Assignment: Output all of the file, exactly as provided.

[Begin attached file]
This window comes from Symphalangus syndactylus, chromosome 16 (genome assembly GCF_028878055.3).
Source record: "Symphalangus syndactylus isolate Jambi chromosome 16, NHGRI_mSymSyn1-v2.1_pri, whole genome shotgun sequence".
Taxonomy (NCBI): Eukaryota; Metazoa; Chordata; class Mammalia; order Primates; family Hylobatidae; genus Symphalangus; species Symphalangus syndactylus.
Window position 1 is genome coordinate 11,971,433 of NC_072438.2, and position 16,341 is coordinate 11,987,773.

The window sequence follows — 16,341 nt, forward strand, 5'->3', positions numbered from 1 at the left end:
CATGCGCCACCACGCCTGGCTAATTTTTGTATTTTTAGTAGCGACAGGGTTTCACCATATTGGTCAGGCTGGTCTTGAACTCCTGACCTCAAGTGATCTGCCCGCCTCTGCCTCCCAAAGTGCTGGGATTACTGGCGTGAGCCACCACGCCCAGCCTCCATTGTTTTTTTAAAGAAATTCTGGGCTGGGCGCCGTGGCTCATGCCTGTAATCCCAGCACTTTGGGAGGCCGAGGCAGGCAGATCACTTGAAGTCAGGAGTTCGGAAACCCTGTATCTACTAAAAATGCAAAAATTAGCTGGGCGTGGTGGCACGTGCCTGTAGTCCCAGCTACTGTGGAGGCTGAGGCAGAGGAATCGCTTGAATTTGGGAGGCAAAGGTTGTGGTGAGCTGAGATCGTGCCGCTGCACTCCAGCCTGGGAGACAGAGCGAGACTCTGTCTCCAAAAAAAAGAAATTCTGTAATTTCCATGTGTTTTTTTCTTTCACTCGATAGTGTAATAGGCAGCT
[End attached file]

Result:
This window comes from Symphalangus syndactylus, chromosome 16 (genome assembly GCF_028878055.3).
Source record: "Symphalangus syndactylus isolate Jambi chromosome 16, NHGRI_mSymSyn1-v2.1_pri, whole genome shotgun sequence".
Taxonomy (NCBI): Eukaryota; Metazoa; Chordata; class Mammalia; order Primates; family Hylobatidae; genus Symphalangus; species Symphalangus syndactylus.
Window position 1 is genome coordinate 11,971,433 of NC_072438.2, and position 16,341 is coordinate 11,987,773.

The window sequence follows — 16,341 nt, forward strand, 5'->3', positions numbered from 1 at the left end:
CATGCGCCACCACGCCTGGCTAATTTTTGTATTTTTAGTAGCGACAGGGTTTCACCATATTGGTCAGGCTGGTCTTGAACTCCTGACCTCAAGTGATCTGCCCGCCTCTGCCTCCCAAAGTGCTGGGATTACTGGCGTGAGCCACCACGCCCAGCCTCCATTGTTTTTTTAAAGAAATTCTGGGCTGGGCGCCGTGGCTCATGCCTGTAATCCCAGCACTTTGGGAGGCCGAGGCAGGCAGATCACTTGAAGTCAGGAGTTCGGAAACCCTGTATCTACTAAAAATGCAAAAATTAGCTGGGCGTGGTGGCACGTGCCTGTAGTCCCAGCTACTGTGGAGGCTGAGGCAGAGGAATCGCTTGAATTTGGGAGGCAAAGGTTGTGGTGAGCTGAGATCGTGCCGCTGCACTCCAGCCTGGGAGACAGAGCGAGACTCTGTCTCCAAAAAAAAGAAATTCTGTAATTTCCATGTGTTTTTTTCTTTCACTCGATAGTGTAATAGGCAGCT